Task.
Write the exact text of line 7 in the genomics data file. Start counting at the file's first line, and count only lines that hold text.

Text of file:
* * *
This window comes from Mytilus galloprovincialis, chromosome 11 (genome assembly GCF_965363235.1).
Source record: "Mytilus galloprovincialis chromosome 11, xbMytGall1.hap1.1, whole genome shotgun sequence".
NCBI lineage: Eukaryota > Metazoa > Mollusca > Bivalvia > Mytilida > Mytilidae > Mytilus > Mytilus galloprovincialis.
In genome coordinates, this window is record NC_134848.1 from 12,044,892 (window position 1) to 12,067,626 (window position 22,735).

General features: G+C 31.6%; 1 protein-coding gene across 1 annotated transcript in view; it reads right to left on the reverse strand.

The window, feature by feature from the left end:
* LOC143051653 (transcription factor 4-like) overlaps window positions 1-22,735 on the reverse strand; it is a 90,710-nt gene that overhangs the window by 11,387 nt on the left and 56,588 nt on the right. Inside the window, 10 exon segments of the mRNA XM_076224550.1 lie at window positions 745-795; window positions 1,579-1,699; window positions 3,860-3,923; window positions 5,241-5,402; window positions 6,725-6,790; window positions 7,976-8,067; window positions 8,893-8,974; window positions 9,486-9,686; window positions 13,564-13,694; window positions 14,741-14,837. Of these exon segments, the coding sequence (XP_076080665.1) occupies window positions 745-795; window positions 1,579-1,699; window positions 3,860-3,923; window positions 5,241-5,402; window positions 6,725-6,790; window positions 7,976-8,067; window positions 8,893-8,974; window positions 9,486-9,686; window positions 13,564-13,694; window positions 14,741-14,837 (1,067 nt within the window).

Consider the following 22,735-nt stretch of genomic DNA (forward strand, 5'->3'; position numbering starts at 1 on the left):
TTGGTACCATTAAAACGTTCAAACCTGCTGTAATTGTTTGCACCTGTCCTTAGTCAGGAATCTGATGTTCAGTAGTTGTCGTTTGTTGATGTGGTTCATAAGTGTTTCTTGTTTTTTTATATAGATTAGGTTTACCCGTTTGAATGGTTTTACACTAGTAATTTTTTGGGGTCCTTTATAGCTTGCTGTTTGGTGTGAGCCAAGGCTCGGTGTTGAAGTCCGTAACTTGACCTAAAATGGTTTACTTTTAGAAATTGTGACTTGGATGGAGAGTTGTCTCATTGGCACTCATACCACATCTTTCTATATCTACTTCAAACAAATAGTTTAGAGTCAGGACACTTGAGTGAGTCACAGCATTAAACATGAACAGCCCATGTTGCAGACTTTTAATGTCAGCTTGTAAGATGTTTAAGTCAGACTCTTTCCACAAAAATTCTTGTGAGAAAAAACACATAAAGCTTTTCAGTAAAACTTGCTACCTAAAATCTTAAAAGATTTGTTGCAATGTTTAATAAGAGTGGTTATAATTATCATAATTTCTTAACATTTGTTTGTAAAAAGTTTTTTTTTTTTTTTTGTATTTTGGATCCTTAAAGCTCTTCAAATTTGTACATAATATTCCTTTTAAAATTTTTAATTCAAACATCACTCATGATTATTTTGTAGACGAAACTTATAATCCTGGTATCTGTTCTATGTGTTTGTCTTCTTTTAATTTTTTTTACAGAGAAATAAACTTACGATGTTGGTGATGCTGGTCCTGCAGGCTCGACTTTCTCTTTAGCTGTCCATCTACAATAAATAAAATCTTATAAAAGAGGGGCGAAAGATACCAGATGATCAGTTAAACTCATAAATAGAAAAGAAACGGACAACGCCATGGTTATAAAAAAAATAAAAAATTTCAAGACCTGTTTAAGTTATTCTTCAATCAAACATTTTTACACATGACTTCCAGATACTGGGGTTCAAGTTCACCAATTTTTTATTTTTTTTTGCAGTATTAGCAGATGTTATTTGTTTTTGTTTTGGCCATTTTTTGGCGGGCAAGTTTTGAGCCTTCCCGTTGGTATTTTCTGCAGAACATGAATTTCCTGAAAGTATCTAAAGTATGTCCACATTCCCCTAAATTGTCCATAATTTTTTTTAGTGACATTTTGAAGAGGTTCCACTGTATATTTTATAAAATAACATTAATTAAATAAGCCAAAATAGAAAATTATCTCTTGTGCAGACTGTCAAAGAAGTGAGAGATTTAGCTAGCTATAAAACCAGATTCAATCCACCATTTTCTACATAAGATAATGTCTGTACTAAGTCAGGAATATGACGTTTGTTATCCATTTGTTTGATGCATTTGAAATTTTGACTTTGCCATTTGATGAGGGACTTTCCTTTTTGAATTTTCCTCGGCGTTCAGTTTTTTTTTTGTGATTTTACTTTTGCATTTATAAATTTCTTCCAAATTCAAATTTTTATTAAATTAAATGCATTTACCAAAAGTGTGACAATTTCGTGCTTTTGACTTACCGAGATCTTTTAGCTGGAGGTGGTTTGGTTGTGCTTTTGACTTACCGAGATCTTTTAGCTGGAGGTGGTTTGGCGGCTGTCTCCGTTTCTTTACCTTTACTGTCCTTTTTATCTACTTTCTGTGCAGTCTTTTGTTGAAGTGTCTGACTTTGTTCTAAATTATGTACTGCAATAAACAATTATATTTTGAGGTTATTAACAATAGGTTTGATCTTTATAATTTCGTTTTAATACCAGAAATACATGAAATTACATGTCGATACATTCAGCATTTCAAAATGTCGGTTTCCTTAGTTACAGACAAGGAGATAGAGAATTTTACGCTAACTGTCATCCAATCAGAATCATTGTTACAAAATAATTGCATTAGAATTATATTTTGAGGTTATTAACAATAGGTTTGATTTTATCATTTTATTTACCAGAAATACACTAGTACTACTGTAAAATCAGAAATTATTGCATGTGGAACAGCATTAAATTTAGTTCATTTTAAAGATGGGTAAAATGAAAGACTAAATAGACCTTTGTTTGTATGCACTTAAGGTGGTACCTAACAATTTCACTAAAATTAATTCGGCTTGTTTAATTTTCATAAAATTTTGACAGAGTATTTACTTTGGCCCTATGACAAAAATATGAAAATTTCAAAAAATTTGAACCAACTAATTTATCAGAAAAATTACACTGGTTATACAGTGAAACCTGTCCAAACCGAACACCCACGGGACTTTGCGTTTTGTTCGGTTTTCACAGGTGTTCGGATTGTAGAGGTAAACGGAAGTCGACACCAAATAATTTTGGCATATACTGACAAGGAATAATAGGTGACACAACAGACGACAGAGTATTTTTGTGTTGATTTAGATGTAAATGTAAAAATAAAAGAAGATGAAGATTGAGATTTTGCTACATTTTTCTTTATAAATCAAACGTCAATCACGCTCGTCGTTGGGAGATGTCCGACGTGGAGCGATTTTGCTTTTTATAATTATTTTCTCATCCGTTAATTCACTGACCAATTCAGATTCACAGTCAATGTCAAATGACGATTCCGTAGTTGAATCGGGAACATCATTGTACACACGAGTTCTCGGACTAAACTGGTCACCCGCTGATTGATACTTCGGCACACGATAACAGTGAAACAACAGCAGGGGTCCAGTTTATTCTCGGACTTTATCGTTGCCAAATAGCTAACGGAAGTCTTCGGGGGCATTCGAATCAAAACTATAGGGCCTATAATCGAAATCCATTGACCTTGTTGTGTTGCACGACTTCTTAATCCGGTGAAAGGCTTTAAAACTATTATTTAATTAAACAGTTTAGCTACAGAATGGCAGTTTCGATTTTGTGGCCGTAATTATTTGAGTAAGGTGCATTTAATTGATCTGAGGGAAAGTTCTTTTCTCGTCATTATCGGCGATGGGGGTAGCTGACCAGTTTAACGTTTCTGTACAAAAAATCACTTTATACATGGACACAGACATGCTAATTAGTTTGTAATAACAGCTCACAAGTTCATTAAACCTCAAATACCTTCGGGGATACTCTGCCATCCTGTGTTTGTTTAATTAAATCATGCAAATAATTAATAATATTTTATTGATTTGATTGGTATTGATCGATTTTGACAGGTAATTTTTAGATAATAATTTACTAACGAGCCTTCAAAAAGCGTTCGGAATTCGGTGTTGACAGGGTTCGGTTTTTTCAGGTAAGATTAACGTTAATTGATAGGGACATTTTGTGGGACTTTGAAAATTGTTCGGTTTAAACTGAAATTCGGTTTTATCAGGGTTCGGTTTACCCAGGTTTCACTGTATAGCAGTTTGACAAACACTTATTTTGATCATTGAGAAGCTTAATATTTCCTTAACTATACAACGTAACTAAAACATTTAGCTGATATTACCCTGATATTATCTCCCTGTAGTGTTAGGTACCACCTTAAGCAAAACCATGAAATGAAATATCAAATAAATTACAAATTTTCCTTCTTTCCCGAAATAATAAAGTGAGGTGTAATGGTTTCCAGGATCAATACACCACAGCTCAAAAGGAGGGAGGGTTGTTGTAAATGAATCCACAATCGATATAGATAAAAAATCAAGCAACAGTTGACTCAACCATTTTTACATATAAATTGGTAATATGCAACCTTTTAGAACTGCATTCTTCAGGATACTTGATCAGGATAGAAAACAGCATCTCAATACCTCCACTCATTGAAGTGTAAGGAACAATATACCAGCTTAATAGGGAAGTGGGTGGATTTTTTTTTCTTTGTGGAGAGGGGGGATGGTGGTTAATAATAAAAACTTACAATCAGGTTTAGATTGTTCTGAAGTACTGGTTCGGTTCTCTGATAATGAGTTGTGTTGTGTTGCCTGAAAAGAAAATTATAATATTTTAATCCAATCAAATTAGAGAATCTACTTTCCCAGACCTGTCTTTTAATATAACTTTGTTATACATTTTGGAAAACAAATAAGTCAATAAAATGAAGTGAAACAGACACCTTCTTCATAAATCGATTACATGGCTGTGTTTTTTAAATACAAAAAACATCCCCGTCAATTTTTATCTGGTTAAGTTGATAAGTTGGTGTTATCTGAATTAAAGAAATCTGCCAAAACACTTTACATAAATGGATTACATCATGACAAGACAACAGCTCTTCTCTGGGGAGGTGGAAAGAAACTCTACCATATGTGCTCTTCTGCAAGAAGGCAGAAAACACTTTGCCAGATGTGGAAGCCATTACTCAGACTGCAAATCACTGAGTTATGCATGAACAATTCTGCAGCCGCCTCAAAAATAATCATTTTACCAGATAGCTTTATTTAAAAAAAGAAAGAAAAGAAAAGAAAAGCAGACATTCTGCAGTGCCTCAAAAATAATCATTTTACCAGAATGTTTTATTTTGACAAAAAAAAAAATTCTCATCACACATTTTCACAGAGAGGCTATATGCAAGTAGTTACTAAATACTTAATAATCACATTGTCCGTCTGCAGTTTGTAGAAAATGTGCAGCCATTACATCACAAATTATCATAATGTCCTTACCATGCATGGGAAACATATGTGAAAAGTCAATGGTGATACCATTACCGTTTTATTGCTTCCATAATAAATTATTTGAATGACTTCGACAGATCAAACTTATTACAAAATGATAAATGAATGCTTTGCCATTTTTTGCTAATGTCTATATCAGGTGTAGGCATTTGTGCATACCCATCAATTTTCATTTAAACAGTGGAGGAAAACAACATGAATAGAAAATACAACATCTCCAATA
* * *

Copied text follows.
* LOC143051653 (transcription factor 4-like) overlaps window positions 1-22,735 on the reverse strand; it is a 90,710-nt gene that overhangs the window by 11,387 nt on the left and 56,588 nt on the right. Inside the window, 10 exon segments of the mRNA XM_076224550.1 lie at window positions 745-795; window positions 1,579-1,699; window positions 3,860-3,923; window positions 5,241-5,402; window positions 6,725-6,790; window positions 7,976-8,067; window positions 8,893-8,974; window positions 9,486-9,686; window positions 13,564-13,694; window positions 14,741-14,837. Of these exon segments, the coding sequence (XP_076080665.1) occupies window positions 745-795; window positions 1,579-1,699; window positions 3,860-3,923; window positions 5,241-5,402; window positions 6,725-6,790; window positions 7,976-8,067; window positions 8,893-8,974; window positions 9,486-9,686; window positions 13,564-13,694; window positions 14,741-14,837 (1,067 nt within the window).